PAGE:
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Mike Marlar surprises official at Ransomville with kind gesture

Mike Marlar knew he wanted to do something special for World of Outlaws Late Model Series race announcer Rick Eshelman after hearing of the recent death of Eshelman's girlfriend Sandy Holt. That moment came in Victory Lane Friday evening at Ransomville Speedway.

Following Marlar's triumph in Friday's Late Model 50 at Ransomville, Marlar surprised Eshelman by giving him the $10,000 winner's check that was earned for Friday's victory. It proved to be a very moving gesture.

Marlar, of Winfield, Tenn., passed Brandon Sheppard of  New Berlin, Ill., with 10 laps remaining to secure the win. Friday's event was the first at Ransomville for the traveling World of Outlaws Late Models in the last 13 years. Holt also was WOO series scorer.

"I'd like to give my check to Rick Eshelman tonight," Marlar said. "I don't know if anyone has ever done that. But he just lost his long-time girlfriend, and he has been a special guy in racing. When I heard the news about Sandy, I wanted to do something nice for Rick, so here's my chance. I appreciate you supporting us and doing everything you do. You're a really awesome guy."

Marlar had a banner evening right from the start Friday by breaking the existing Ransomville Outlaws Late Model track record, posting a 15.740 second lap in time trials, shattering the standard of 17.432 set in 2005 by Billy Moyer. Eighteen of the 19 cars that took time Friday ran quicker than Moyer's time. Honestly it took me awhile to figure out the race track," Marlar said. "It kind of had some dirty spots and it took me about 15-20 laps to figure out what I was doing wrong. Once I got that cleared up, this thing came to life. Fun race and I'm glad I got by those guys."


In the official's tower at Ransomville Friday, newly appointed Joe Kubiniec was performing his duties as race director of the Ransomville race division portion of the program. Kubiniec assumed his new duties just a few weeks ago. He has driven Modifieds and Sprint Cars for several years but has taken a temporary hiatus from driving this season to concentrate on his new assignment. He has been learning the role of race director from long-time area race official John Nelson.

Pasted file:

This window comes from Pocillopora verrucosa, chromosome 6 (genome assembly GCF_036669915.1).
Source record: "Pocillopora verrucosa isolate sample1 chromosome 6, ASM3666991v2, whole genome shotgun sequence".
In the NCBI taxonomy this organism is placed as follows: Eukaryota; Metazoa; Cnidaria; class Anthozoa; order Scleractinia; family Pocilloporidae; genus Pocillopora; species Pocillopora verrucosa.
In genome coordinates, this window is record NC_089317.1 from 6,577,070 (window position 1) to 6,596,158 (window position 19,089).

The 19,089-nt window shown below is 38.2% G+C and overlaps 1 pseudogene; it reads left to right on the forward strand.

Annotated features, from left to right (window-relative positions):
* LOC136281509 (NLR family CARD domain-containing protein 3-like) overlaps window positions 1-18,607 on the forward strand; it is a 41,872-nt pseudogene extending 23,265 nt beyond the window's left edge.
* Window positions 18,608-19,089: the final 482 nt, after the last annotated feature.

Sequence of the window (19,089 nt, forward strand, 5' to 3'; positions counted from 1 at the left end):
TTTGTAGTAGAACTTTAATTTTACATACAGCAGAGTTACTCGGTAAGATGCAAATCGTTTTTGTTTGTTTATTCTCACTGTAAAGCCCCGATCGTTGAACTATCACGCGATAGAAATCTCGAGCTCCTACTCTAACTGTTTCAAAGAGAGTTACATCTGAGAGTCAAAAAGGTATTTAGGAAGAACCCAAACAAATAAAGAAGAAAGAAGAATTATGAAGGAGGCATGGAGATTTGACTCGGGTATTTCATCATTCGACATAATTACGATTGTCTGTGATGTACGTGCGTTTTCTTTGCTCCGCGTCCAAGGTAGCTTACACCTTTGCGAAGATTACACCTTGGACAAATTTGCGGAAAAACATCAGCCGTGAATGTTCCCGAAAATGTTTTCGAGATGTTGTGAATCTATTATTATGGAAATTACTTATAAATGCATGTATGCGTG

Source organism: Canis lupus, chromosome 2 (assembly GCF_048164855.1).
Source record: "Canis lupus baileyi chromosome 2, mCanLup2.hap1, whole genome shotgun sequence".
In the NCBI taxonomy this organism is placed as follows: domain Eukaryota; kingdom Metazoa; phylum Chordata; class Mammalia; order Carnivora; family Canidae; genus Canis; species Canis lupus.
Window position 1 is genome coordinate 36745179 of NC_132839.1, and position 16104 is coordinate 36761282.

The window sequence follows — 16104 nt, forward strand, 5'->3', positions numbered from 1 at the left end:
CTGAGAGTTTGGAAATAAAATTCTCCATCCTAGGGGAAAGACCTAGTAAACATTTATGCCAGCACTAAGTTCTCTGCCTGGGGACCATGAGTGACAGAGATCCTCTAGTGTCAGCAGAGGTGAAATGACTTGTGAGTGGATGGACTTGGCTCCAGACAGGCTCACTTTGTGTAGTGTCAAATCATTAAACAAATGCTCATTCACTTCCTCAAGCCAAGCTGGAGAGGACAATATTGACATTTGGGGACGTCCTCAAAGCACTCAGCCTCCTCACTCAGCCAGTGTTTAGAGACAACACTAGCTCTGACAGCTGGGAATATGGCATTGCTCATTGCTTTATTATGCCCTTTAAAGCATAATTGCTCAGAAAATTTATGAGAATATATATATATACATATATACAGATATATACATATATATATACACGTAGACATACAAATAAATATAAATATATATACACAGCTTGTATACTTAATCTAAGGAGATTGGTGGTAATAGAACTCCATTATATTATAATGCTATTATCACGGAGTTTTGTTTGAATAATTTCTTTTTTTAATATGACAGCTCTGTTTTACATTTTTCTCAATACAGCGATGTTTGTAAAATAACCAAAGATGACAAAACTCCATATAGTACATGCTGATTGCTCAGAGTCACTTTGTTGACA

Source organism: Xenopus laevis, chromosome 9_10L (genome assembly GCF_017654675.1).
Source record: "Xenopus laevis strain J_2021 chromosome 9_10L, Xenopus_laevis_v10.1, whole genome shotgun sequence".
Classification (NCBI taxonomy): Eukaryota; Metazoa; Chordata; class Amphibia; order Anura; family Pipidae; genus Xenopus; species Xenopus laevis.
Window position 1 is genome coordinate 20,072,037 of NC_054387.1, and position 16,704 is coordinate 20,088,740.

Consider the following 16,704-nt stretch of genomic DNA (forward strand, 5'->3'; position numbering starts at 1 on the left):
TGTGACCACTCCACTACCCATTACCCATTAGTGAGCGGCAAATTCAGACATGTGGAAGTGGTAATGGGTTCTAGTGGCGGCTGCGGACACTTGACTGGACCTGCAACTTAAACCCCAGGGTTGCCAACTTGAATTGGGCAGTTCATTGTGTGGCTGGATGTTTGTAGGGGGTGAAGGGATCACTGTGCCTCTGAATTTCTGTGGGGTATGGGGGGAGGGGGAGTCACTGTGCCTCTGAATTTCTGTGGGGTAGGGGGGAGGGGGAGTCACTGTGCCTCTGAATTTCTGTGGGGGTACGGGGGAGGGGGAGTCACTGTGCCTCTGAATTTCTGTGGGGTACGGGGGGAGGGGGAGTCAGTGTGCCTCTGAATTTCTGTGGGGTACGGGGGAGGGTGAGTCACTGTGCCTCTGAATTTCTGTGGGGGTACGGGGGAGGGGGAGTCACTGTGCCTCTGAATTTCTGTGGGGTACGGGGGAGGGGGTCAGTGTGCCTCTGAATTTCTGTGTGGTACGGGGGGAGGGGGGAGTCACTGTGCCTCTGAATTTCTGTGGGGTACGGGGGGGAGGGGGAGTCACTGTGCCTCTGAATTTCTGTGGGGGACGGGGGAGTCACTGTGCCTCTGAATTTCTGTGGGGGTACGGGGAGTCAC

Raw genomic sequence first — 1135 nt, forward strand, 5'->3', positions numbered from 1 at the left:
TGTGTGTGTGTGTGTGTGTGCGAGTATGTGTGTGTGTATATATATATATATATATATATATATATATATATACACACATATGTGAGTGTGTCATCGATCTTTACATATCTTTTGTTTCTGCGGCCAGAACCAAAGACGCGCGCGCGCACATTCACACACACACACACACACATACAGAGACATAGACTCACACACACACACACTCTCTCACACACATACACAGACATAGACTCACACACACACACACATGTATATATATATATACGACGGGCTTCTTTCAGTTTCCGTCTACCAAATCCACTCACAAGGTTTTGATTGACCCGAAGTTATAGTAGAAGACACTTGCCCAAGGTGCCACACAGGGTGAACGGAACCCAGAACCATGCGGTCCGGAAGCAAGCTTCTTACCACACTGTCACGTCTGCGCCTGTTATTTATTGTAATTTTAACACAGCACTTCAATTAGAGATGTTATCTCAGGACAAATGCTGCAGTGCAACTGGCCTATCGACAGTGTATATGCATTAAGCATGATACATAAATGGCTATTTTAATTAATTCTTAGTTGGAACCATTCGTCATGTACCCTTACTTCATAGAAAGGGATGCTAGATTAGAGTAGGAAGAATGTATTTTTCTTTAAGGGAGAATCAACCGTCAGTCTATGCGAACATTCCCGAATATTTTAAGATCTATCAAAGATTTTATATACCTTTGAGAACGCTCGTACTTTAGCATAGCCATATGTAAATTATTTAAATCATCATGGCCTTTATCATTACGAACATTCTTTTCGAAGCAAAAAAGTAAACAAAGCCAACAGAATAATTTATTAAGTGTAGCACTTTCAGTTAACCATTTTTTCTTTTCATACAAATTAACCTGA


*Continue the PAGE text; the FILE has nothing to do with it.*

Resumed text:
Kubiniec is using his experience and knowledge from the perspective of a veteran driver to translate into his new role in the official's tower. Part of Kubiniec's role is communicating different messages to the drivers during a race via a one-way radio.

"First of all I've not quite hung up my helmet just yet, but I was able to bring that side of the track to this side of the track," Kubiniec said. "I've been in many different divisions and I wanted to bring my experience here and try to help these drivers see what's going on from up here and have a better feel for getting around the race track.

"I had no idea that it's that hectic up in the tower," Kubiniec said. "You got a lot of different noises from the scorers, from the announcers and without a headset on you can't help these guys. That's the biggest thing I've noticed. John's done a good job helping me to learn. Last week he wasn't here, so I basically felt that I graduated. I was on my own so I can now get it done. I still have to learn, not so much about communication from a driver's perspective, but rather trying to maintain communication with the track officials about things that are going on around the race track, not just on the race track."

Nelson gave a positive endorsement of Kubiniec.

"Joe's doing a really nice job in a short period of time, and it's nice to have a driver come up and come over to the dark side of officiating," Nelson said. "Honestly, he needed a little bit of help with race control but he's picked it up quick. The drivers here seem to be happy."

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